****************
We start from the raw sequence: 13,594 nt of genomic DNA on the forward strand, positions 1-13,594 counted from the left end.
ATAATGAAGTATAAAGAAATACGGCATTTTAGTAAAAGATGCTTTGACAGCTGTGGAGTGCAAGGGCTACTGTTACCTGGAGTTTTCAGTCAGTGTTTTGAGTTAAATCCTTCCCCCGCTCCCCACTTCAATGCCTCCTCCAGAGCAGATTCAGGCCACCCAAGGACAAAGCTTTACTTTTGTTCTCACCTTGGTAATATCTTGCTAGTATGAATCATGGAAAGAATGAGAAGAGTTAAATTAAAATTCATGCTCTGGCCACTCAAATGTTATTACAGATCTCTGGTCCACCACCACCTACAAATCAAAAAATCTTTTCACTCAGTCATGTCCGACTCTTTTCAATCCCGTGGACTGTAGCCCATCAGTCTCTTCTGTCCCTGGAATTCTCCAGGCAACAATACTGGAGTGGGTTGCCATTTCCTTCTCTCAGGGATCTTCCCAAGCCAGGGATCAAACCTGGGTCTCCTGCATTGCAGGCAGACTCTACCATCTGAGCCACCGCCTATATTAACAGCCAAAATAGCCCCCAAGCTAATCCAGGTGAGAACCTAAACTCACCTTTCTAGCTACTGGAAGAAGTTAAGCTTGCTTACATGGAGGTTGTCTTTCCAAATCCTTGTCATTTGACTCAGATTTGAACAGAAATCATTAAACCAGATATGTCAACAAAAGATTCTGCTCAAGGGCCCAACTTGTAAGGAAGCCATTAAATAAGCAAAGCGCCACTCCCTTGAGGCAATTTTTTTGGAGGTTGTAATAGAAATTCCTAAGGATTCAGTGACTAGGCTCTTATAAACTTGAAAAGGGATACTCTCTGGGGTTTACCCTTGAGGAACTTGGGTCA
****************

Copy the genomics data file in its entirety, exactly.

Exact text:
We start from the raw sequence: 13,594 nt of genomic DNA on the forward strand, positions 1-13,594 counted from the left end.
ATAATGAAGTATAAAGAAATACGGCATTTTAGTAAAAGATGCTTTGACAGCTGTGGAGTGCAAGGGCTACTGTTACCTGGAGTTTTCAGTCAGTGTTTTGAGTTAAATCCTTCCCCCGCTCCCCACTTCAATGCCTCCTCCAGAGCAGATTCAGGCCACCCAAGGACAAAGCTTTACTTTTGTTCTCACCTTGGTAATATCTTGCTAGTATGAATCATGGAAAGAATGAGAAGAGTTAAATTAAAATTCATGCTCTGGCCACTCAAATGTTATTACAGATCTCTGGTCCACCACCACCTACAAATCAAAAAATCTTTTCACTCAGTCATGTCCGACTCTTTTCAATCCCGTGGACTGTAGCCCATCAGTCTCTTCTGTCCCTGGAATTCTCCAGGCAACAATACTGGAGTGGGTTGCCATTTCCTTCTCTCAGGGATCTTCCCAAGCCAGGGATCAAACCTGGGTCTCCTGCATTGCAGGCAGACTCTACCATCTGAGCCACCGCCTATATTAACAGCCAAAATAGCCCCCAAGCTAATCCAGGTGAGAACCTAAACTCACCTTTCTAGCTACTGGAAGAAGTTAAGCTTGCTTACATGGAGGTTGTCTTTCCAAATCCTTGTCATTTGACTCAGATTTGAACAGAAATCATTAAACCAGATATGTCAACAAAAGATTCTGCTCAAGGGCCCAACTTGTAAGGAAGCCATTAAATAAGCAAAGCGCCACTCCCTTGAGGCAATTTTTTTGGAGGTTGTAATAGAAATTCCTAAGGATTCAGTGACTAGGCTCTTATAAACTTGAAAAGGGATACTCTCTGGGGTTTACCCTTGAGGAACTTGGGTCA